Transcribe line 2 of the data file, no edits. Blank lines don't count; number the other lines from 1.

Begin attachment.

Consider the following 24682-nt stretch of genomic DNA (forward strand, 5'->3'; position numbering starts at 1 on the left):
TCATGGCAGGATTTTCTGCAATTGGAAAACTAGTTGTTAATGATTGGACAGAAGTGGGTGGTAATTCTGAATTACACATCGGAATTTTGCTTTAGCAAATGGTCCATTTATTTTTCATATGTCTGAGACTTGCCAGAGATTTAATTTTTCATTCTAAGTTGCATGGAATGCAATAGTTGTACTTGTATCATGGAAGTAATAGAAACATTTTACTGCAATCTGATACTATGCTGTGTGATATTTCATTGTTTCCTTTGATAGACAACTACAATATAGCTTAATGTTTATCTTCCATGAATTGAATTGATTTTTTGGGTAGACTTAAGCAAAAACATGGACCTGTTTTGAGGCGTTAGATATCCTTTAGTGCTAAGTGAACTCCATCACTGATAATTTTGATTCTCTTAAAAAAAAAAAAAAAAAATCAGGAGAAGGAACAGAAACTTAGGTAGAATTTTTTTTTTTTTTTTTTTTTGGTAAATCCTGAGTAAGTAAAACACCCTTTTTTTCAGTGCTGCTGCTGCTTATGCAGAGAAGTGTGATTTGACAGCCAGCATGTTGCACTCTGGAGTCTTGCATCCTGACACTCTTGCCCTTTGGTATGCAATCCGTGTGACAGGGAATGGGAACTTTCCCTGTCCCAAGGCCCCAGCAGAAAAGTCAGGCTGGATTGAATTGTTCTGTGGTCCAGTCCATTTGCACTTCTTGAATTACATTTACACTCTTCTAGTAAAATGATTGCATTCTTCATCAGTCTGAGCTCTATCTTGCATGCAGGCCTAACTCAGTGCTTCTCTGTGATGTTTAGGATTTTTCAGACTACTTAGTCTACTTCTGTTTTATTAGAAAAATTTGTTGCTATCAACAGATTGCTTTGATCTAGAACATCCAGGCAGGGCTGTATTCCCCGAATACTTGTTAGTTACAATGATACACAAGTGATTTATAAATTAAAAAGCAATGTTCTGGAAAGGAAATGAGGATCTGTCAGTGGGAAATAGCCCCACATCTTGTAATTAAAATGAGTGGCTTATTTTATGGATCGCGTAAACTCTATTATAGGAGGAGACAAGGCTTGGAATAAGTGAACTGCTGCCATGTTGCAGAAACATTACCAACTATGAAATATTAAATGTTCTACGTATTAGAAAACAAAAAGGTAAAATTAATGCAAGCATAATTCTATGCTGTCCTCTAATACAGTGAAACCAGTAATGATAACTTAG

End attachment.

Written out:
TCATGGCAGGATTTTCTGCAATTGGAAAACTAGTTGTTAATGATTGGACAGAAGTGGGTGGTAATTCTGAATTACACATCGGAATTTTGCTTTAGCAAATGGTCCATTTATTTTTCATATGTCTGAGACTTGCCAGAGATTTAATTTTTCATTCTAAGTTGCATGGAATGCAATAGTTGTACTTGTATCATGGAAGTAATAGAAACATTTTACTGCAATCTGATACTATGCTGTGTGATATTTCATTGTTTCCTTTGATAGACAACTACAATATAGCTTAATGTTTATCTTCCATGAATTGAATTGATTTTTTGGGTAGACTTAAGCAAAAACATGGACCTGTTTTGAGGCGTTAGATATCCTTTAGTGCTAAGTGAACTCCATCACTGATAATTTTGATTCTCTTAAAAAAAAAAAAAAAAAATCAGGAGAAGGAACAGAAACTTAGGTAGAATTTTTTTTTTTTTTTTTTTTTGGTAAATCCTGAGTAAGTAAAACACCCTTTTTTTCAGTGCTGCTGCTGCTTATGCAGAGAAGTGTGATTTGACAGCCAGCATGTTGCACTCTGGAGTCTTGCATCCTGACACTCTTGCCCTTTGGTATGCAATCCGTGTGACAGGGAATGGGAACTTTCCCTGTCCCAAGGCCCCAGCAGAAAAGTCAGGCTGGATTGAATTGTTCTGTGGTCCAGTCCATTTGCACTTCTTGAATTACATTTACACTCTTCTAGTAAAATGATTGCATTCTTCATCAGTCTGAGCTCTATCTTGCATGCAGGCCTAACTCAGTGCTTCTCTGTGATGTTTAGGATTTTTCAGACTACTTAGTCTACTTCTGTTTTATTAGAAAAATTTGTTGCTATCAACAGATTGCTTTGATCTAGAACATCCAGGCAGGGCTGTATTCCCCGAATACTTGTTAGTTACAATGATACACAAGTGATTTATAAATTAAAAAGCAATGTTCTGGAAAGGAAATGAGGATCTGTCAGTGGGAAATAGCCCCACATCTTGTAATTAAAATGAGTGGCTTATTTTATGGATCGCGTAAACTCTATTATAGGAGGAGACAAGGCTTGGAATAAGTGAACTGCTGCCATGTTGCAGAAACATTACCAACTATGAAATATTAAATGTTCTACGTATTAGAAAACAAAAAGGTAAAATTAATGCAAGCATAATTCTATGCTGTCCTCTAATACAGTGAAACCAGTAATGATAACTTAG